Fred Thompson

Updated February 21, 2017 | Factmonster Staff

Candidate for the 2008 Republican presidential nomination

by Beth Rowen
Fred Thompson

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Fred Thompson has worked alongside both Washington and Hollywood’s elite, but he never achieved A-list status with either group. In the Senate, he avoided both the limelight and the grueling schedule endured by many other colleagues. Onscreen, he often portrayed authority figures but in supporting roles. Is Thompson ready to become leading man, on a set where there are no second takes?

His lackluster performance on the stump and in his first debate seems to indicate that Thompson has yet to find his stride. In fact, at October’s Republican debate in Michigan—his first—he extolled the “rosy’ economy. Someone on his staff apparently neglected to tell him that Michigan’s unemployment rate, 7.4%, is the highest in the country.

Long Deliberation Process

Before throwing his hat into presidential politics, Thompson was perhaps best known as District Attorney Arthur Branch on television’s Law & Order. He joined the show in 2002, during the last months of his second term in the Senate. He left the show in May 2007, in all likelihood to prepare for a run for the Republican presidential nomination.

Thompson publicly flirted with the idea of running for the Republican presidential nomination for months before finally declaring his intention on the Jay Leno Show in September, skipping the New Hampshire debate to do so.

Comparison to Reagan

Comparisons to Ronald Reagan, another B-list actor turned politician, are inevitable. Thompson, like Reagan did, uses his folksy charm, confidence, and communication skills to appeal to the masses. And he shares Reagan’s conservative views on lowering taxes, small government, and moral issues.

Modest Beginning

Thompson, the son of a used-car salesman, was born in 1942 in Sheffield, Alabama, and raised in Lawrenceburg, Tennessee. At 6’6”, Thompson stood out on the athletic field, but not in the classroom. An academic underachiever, he was often labeled the class clown. He married Sarah Lindsey in 1959 at age 17, when she became pregnant. The couple had three children. Their daughter, Betsy, died in 2002 of an accidental prescription drug overdose. The marriage ended in divorce in 1986.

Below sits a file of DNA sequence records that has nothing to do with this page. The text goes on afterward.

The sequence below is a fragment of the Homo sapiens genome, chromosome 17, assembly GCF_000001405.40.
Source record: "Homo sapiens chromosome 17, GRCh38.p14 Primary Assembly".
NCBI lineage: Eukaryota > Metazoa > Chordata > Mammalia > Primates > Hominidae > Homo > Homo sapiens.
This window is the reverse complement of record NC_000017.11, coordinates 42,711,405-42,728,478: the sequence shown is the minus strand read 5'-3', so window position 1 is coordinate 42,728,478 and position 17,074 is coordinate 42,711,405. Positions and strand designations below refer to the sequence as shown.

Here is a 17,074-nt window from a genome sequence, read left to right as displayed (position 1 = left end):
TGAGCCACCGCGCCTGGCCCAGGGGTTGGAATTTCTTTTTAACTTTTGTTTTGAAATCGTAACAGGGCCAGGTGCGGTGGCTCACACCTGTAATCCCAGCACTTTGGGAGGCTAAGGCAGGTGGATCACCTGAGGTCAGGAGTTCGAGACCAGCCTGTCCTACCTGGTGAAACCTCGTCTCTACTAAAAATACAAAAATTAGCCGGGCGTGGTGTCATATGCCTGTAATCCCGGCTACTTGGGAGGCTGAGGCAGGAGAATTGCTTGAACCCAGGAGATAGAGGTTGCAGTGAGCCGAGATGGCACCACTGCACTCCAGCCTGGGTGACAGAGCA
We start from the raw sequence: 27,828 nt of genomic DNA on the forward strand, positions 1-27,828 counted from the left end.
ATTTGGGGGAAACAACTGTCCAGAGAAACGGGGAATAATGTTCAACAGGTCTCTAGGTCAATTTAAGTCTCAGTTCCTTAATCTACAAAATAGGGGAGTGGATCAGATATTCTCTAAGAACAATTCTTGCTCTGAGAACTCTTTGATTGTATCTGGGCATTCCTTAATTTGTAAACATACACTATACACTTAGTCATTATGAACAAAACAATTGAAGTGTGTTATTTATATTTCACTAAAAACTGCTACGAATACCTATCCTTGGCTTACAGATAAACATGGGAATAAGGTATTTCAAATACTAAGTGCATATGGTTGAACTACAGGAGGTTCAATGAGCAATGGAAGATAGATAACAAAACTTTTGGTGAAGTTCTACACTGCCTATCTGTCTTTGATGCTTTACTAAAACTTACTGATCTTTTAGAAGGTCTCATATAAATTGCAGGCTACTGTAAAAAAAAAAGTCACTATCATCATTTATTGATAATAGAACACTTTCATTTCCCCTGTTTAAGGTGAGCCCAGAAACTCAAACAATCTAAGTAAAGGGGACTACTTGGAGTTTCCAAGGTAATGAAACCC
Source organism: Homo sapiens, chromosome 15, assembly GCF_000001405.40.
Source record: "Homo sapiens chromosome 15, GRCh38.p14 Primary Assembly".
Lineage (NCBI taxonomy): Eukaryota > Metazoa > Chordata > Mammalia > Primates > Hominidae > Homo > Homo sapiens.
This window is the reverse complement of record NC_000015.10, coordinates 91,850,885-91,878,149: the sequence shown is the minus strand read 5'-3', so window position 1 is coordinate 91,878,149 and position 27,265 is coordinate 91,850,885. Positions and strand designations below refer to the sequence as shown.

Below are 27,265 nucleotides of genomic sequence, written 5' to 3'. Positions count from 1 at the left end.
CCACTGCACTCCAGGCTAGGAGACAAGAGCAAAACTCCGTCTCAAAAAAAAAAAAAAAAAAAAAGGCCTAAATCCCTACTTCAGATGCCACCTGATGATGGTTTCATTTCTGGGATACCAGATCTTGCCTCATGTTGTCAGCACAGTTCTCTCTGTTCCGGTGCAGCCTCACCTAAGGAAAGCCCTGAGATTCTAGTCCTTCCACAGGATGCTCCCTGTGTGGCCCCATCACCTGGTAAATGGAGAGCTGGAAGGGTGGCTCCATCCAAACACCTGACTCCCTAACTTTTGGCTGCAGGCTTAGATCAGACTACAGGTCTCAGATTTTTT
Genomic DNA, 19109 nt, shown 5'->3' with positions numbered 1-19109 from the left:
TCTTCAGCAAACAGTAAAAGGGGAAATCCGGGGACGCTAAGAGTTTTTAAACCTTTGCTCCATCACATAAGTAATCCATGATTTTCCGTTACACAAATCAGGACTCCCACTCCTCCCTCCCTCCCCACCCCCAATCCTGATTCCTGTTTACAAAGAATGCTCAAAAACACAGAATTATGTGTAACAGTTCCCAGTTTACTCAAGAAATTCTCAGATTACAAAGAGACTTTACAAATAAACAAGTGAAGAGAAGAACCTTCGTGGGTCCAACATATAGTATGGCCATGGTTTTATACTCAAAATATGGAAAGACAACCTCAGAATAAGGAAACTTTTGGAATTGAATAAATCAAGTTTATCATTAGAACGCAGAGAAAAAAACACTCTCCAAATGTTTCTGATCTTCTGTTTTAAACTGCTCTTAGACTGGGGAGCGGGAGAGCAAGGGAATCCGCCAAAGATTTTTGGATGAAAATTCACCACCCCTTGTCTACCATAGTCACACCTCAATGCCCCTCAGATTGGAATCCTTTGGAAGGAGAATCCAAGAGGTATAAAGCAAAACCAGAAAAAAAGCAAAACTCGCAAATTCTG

Thompson put himself through Memphis State College and earned a scholarship to Vanderbilt Law School, graduating in 1967. He worked as a U.S. attorney from 1969 to 1972 and then worked on the successful reelection campaign of Tennessee Senator Howard Baker.

Role in Watergate Hearings

Thompson and Baker formed a close friendship that led to Thompson’s appointment as minority counsel on the Senate Watergate Committee. Thompson bolstered his reputation when his questioning of former Nixon aide Alexander Butterfield revealed Nixon’s secret wiretapping system.

Path to Acting

Thompson then spent time as a lawyer and lobbyist in Washington and Nashville. He made a lucrative career lobbying clients such as Westinghouse, deposed Haitian president Jean-Bertrand Aristide, and the Tennessee Savings and Loan League.

In 1977, Thompson defended whistleblower Marie Ragghianti, who exposed a bribe scheme that involved Tennessee governor Ray Blanton. Director Roger Donaldson asked Thompson to play himself in the film adaptation of the story. And so began Thompson’s acting career. He went on to appear in several films, No Way Out, In the Line of Fire, and Days of Thunder.

Another Career Change

Thompson ventured back into national politics in 1994, when he was elected to fill Tennessee’s Senate seat that was vacated when Al Gore became vice president. (Gore was elected vice president in 1992, but his seat was not contested until 1994.) Thompson reinvented himself during the campaign, turning in his Lincoln Continental and tailored suits for a red pickup truck and jeans.

He began his first full term as a Senator after breezing to reelection in 1996. Indeed, he won more votes than any other politician in Tennessee history. Thompson served as the chairman of the Committee on Governmental Affairs from 1997 to 2001, and also sat on the Finance and Intelligence committees.

After an active bachelorhood, Thompson married Republican consultant Jeri Kehn in 2002. They have two children. In 2004, he was diagnosed with non-Hodgkin’s lymphoma, which is now in remission.

Thompson faces an arduous schedule and countless auditions before critical audiences in his pursuit of the presidency. Time will tell if he’s ready to assume the ultimate leading role.

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